FriendlyARM launched NanoPi NEO board with Allwinner H3 processor, Ethernet, and USB ports for $7.99 to $9.99 in July, and the company is back with a new board with the same form factor and processor, by trading Ethernet for WiFi, dropping one USB 2.0 port for a DVP camera interface, and adding an 8GB eMMC flash.
- SoC – Allwinner H3 quad core Cortex A7 @ 1.2 GHz with an ARM Mali-400MP2 GPU up to 600 MHz
- System Memory – 512 MB DDR3
- Storage – 8GB eMMC Flash (Samsung) + micro SD card slot
- Connectivity – WiFi 802.11 b/g/n and Bluetooth 4.0 LE (via Ampak AP6212 module) with IPEX antenna connector
- USB – 1x micro USB OTG port, 2x USB via headers
- Camera – 1x DVP camera interface with optional 5MP CAM500B camera
- Expansion headers
- 24-pin header with I2C, 2x UART, SPI, PWM, and power signals
- 12-pin header with 2x USB, IR pin, SPDIF, and I2S
- Debugging – 4-pin header for serial console (unpopulated)
- Misc – Power and status LEDs
- Power Supply – 5V/2A via micro USB port or VDD pin on serial header
- Dimensions – 40 x 40 mm
- Weight – 7.5 grams without headers; 9.7 grams with headers
The company provides an Ubuntu Core + Qt firmware image, which will most likely be pre-loaded in the eMMC flash on the board when shipping. More details about hardware and software can be found on the Wiki (English translation in progress).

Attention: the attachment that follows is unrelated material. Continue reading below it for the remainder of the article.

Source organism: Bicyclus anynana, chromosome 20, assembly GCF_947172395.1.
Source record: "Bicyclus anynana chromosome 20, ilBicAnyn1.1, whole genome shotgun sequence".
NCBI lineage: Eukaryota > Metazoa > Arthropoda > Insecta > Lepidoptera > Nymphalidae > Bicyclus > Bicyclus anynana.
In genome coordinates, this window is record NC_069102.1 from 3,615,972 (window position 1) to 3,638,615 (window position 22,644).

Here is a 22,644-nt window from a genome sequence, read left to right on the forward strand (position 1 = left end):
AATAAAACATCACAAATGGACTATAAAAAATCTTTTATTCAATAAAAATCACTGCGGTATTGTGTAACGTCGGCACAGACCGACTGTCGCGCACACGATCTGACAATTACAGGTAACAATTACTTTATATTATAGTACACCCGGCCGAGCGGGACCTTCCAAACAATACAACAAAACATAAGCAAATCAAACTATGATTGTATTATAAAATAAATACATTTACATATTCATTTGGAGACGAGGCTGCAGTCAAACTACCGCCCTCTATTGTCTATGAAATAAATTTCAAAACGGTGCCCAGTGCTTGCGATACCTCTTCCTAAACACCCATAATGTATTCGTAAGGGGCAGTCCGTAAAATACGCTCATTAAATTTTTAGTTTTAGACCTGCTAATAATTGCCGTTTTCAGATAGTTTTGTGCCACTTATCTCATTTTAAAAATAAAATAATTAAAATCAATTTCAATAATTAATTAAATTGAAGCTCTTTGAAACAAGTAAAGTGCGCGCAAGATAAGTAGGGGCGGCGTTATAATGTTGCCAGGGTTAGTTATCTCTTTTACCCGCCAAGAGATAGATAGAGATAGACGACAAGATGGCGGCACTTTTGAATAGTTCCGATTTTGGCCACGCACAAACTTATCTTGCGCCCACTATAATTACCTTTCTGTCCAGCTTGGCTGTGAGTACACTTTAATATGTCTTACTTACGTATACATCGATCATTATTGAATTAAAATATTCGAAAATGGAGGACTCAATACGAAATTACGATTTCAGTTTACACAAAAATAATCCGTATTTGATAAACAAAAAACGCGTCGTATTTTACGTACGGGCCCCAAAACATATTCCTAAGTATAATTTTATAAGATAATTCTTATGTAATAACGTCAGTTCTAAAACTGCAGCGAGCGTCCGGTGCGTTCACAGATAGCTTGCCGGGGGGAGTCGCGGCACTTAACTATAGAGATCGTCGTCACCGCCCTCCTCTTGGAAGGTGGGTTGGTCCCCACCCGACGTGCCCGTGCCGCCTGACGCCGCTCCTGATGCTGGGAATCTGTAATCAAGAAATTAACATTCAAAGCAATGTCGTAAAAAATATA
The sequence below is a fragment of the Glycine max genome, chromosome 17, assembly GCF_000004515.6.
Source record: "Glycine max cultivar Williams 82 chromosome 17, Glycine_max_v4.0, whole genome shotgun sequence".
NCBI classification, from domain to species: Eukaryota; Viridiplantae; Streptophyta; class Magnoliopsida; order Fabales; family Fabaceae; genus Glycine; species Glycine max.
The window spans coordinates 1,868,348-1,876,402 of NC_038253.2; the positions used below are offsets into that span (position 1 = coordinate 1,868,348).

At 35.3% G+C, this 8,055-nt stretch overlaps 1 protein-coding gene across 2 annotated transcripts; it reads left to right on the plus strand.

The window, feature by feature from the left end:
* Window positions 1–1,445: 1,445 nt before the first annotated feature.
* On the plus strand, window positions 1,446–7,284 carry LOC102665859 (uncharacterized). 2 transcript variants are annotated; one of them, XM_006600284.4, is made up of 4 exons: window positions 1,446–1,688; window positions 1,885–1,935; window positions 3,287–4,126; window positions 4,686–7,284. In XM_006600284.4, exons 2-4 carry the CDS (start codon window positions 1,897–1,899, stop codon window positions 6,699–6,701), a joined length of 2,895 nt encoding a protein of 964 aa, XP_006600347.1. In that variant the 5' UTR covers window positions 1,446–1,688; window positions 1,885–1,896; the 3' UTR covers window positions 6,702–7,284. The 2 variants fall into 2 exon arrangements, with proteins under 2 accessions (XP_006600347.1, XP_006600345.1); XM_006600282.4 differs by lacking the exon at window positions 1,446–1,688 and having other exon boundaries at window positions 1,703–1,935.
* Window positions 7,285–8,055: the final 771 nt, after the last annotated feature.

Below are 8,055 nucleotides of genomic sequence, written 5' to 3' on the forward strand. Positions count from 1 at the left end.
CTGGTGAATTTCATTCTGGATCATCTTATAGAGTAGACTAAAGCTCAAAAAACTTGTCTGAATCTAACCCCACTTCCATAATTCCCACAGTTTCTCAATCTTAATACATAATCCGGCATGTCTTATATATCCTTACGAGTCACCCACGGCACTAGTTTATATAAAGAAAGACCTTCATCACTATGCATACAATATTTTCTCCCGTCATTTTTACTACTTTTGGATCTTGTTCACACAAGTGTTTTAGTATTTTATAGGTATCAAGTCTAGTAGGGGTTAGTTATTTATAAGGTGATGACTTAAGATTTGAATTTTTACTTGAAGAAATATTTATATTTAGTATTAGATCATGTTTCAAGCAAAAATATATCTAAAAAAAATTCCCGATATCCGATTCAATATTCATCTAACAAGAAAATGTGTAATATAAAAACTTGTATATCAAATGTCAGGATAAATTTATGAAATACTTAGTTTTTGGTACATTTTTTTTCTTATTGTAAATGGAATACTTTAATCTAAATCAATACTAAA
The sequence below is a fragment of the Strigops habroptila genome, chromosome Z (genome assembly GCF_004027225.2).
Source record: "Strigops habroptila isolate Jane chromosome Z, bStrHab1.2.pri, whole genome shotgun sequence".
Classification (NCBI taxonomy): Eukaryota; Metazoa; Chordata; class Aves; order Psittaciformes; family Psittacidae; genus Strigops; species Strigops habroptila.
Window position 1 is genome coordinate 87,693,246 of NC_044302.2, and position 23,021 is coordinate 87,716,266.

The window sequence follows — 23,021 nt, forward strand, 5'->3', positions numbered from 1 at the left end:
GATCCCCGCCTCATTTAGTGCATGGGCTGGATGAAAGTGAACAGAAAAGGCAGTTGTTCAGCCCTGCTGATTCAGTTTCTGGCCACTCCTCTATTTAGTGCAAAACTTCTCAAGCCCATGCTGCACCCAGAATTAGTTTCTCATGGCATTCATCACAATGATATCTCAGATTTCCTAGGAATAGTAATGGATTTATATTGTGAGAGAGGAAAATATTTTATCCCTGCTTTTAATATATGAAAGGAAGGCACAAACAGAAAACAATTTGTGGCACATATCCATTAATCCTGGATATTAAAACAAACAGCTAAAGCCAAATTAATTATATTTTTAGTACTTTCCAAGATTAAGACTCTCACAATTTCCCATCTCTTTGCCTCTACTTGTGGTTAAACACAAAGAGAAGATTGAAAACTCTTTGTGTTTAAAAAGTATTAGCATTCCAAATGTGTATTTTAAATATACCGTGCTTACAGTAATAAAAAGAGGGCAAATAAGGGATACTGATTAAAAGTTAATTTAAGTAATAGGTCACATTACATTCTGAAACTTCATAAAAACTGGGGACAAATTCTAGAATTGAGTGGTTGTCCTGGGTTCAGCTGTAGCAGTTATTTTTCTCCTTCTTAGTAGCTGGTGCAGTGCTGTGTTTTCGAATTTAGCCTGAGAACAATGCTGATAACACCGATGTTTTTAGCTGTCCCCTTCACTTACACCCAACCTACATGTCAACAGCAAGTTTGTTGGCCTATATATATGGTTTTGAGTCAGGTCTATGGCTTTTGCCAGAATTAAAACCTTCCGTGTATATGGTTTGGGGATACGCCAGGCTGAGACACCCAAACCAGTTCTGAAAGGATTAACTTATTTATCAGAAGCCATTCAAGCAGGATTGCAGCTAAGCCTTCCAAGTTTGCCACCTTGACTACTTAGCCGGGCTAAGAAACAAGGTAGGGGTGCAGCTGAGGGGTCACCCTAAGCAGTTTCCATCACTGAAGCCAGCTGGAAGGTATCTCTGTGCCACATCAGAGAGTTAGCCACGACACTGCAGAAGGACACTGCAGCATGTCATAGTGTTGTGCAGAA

As mentioned in the specifications, FriendlyARM will also offer an optional 5 megapixel “CAM500B” camera board that can be connected to the DVP interface of the board. The Wiki shows instructions to stream the video to a web page using mjpg-streamer.
armbian has also been working on supporting the board, but I’m unclear about the status right now. I’m sure you’ll soon find out by reading the comments’ section of this post.
NanoPi NEO AIR can be purchased for $17.99 with 3 headers, but you may consider adding the heatsink for $2.97, and a 3dB WiFi antenna for $3.99. I could not find CAM500B camera module, but for reference CAM500A camera module (possibly not compatible) is sold for $19.99.
Jean-Luc started CNX Software in 2010 as a part-time endeavor, before quitting his job as a software engineering manager, and starting to write daily news, and reviews full time later in 2011.
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